There's another aspect in which simple graphs aren't a powerful enough model. A simple Unix utility may have only two dependencies: to a kernel, and to a C implementation. However, the kernel could be Linux or BSD, and the compiler could be (say) gcc or lcc. So we have four edges, but they're not all the same. The real structure is two groups of two.

An analogous situation occurs in food webs. To a first approximation, food sources are interchangeable. But again, there is structure. Humans need both starch and protein. It doesn't matter whether the starch is wheat or rice, but a diet of starch and meat is considerably more complete than one of two starches.

So a graph is an interesting starting place, I think, but it is an oversimplification. It would be very interesting to see whether people trying to apply network theory to other domains are developing more sophisticated models. I'm not aware of any.

Psyco vs Parrot

I feel that my last entry was a bit unfair. After all, Psyco and Parrot are both speculative projects with the potential to vastly improve the performance of dynamic scripting langauges, but also with a significant risk of failure.

Even so, my gut feeling is that Parrot has a solid chance of success, while Psyco is much more speculative. Parrot is based on fairly conservative ideas. There's a lot of literature on virtual machines, and the Parrot people seem fluent in it. By contrast, the Psyco webpage and distribution contain absolutely no references to any related work (that I could find). Maybe it's just my academic background, but it strikes me as a red flag.

In any case, I wish both the Parrot and Psyco teams huge success. Having to choose between multiple high-performance dynamic languages would be a good problem to have.

Complexity

Thanks to David McCusker for carte blanche to beat him up. As he no doubt knows, it's not exactly my style, though.

Of course it's not useful to decide whether something is "necessary" on the basis of computational equivalence. S and K are necessary, the rest is a matter of notational convenience. (I is for weenies).

So let me try to state the question in more precise terms:

Is it possible to use a much simpler technique to accomplish nearly the same results, nearly as well?

Applied to the Mithril and SEDA/Java runtimes, the answer depends on how you count. The Java runtime is a horrifically complex beast. If you included it, then I would agree that Mithril is much simpler. But it's also more or less a solved problem (less, admittedly, if you restrict yourself to free software). If you count only the SEDA part, it's quite a bit simpler, because you have the GC daddy taking care of cleaning up all the memory.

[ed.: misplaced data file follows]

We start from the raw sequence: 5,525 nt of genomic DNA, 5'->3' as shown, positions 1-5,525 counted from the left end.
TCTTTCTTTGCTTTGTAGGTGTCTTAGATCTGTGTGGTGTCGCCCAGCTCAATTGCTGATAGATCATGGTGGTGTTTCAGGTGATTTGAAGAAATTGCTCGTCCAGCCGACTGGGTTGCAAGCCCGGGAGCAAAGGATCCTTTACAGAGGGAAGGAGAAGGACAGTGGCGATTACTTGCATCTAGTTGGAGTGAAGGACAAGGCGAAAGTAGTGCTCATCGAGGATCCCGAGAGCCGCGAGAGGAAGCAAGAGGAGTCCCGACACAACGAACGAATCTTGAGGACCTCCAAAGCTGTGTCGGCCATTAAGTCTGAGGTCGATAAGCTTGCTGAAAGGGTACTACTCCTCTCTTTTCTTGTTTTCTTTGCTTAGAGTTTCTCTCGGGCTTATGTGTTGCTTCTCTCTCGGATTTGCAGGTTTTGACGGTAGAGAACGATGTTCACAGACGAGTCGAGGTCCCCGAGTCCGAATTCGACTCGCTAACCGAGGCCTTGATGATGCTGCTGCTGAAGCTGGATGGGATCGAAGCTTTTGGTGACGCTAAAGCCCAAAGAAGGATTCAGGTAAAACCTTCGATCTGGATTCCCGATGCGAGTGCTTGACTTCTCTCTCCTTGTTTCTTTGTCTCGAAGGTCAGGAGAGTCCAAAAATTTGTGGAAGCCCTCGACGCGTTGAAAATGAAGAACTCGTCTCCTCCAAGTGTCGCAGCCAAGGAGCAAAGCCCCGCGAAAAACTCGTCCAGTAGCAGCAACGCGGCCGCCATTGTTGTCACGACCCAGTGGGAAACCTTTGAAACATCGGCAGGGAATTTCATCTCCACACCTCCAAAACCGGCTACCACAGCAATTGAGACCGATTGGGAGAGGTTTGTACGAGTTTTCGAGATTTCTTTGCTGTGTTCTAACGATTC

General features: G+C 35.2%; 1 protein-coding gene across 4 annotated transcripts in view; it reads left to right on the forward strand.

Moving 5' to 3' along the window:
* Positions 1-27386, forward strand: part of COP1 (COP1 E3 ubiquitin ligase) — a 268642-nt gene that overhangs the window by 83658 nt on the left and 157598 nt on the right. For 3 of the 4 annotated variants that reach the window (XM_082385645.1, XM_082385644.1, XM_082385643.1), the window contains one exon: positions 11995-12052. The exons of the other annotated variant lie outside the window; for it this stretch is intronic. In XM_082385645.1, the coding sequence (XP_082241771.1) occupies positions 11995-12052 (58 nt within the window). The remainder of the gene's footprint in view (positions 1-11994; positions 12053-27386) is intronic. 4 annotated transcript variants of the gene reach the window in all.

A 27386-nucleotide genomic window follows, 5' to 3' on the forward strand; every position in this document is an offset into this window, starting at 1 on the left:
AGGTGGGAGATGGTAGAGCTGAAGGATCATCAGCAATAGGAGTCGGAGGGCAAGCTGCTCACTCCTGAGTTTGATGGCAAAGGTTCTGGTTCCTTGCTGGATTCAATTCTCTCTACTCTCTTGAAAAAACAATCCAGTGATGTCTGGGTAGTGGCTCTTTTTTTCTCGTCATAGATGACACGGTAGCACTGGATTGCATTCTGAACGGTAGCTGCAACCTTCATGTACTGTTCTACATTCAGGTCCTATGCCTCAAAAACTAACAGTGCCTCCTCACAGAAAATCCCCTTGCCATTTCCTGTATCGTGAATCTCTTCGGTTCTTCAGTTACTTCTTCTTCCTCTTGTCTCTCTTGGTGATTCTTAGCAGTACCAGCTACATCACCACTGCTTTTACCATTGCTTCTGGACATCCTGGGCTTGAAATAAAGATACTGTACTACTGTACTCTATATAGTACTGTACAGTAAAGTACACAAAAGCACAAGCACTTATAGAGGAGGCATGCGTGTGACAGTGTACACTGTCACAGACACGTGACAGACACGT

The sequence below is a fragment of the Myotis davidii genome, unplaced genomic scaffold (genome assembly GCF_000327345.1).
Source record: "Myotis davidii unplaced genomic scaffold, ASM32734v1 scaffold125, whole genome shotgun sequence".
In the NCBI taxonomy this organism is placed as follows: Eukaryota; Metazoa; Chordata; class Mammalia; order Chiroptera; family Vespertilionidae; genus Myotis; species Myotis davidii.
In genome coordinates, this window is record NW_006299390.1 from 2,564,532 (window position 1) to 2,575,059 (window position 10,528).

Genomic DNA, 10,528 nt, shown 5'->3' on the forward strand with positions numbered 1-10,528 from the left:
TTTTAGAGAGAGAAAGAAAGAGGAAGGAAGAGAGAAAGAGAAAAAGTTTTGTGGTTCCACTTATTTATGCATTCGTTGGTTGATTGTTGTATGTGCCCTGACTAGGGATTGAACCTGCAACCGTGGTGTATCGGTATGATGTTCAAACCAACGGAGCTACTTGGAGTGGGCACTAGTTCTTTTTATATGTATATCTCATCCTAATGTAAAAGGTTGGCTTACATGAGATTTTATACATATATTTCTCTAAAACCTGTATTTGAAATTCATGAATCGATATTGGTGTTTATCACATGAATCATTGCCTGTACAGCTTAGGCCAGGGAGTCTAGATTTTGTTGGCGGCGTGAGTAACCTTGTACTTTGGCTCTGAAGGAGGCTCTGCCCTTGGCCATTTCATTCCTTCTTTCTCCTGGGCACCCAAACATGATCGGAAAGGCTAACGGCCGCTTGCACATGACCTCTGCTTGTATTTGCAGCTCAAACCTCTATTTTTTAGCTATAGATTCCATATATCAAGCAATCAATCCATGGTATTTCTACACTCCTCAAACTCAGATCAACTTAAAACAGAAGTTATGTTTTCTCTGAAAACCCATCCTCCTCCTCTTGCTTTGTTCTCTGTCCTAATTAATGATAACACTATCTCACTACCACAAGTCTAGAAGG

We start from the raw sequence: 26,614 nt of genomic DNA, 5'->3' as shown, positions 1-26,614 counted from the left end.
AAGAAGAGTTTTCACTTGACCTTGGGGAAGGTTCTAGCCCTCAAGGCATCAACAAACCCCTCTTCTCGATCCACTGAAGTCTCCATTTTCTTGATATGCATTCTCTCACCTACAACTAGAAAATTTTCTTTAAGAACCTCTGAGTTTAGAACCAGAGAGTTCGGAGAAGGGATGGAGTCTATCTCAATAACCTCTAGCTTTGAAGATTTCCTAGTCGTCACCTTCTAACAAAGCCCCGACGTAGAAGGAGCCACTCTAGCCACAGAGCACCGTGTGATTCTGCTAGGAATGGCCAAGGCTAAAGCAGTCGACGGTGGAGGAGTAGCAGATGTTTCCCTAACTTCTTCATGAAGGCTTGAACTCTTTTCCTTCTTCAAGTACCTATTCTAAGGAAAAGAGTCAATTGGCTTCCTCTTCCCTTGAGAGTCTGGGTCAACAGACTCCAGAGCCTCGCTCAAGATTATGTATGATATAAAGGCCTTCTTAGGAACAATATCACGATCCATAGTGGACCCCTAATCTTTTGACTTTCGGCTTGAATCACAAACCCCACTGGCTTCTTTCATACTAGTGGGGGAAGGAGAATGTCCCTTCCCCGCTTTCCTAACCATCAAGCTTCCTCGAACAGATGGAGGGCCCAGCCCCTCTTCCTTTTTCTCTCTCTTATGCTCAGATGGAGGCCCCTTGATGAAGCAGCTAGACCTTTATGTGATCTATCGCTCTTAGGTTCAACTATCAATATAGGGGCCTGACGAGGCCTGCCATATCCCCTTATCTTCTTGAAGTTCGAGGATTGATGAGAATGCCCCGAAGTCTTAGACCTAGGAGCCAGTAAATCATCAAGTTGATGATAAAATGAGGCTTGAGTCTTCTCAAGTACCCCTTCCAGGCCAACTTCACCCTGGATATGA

I'm not arguing one way or another as to whether you should include the Java runtime. I think it's a good question.

The food chain

Now for some more general musings. The above emphasizes that software systems today are not isolated artifacts, but exist as part of a larger network. Dan Sugalski uses the term "food chain" to refer to this network in a recent interview. Coincidentally, Barabasi in his book "Linked" finds that food chain networks and the Web have similar scale-free topology.

Like the food chain, the software project network has one-way links. Mozilla depends on C++, but C++ does not depend on Mozilla. (Of course, as in real food chains, all kinds of complex interactions can occur once you start looking at second-order effects). I think it's worth looking at the properties of these links in more detail. What follows is a rough cut. I'm sure I didn't think of everything.

In an "A depends on B" relationship, B is always more focussed on performance, robustness, and stability than A. If B is lacking in any of these, then the combined A+B system is also. (Fault tolerance would seem to be the exception that proves the rule.) At the lower levels of the food chain, you see an almost fanatical attention to these issues. CPU's come to mind, especially. The price of a 2.53GHz Pentium 4 is currently more than double that of a 2.2GHz one, for a 15% speed improvement at best. Yet, for many applications, performance is measured in terms of order of magnitude.

Compilers, runtimes, and OS kernels all similarly have an intense focus on performance and stability. Of course, the need for these things varies. Windows 98 is woefully inadequate to run, say, an Oracle database, yet is considered a perfectly fine platform for gaming.

The higher levels of the food chain start to be concerned with user needs, which are famously complex. If you had to meet these needs and optimize performance to the bone, the problem becomes intractable. That's why the food chain exists. Filesystems are a lot closer to user needs than raw disk. Thus, applications rely on the filesystem to map performance and robustness reasonably well, and save a huge amount of complexity. Once this relationship is established, then quantitative work at the lower level (improving caching algorithms, say) has a positive effect on the entire system. Note, however, the downward pressure when the next level up is a database.

Just as the food chain is critical for the health of an ecosystem, I believe the software project network is critical for the health of a software community. We are blessed with many good things at the lower levels: the Linux kernel, gcc, etc. They're not perfect, of course, but they don't prevent you from doing good work at the higher levels either.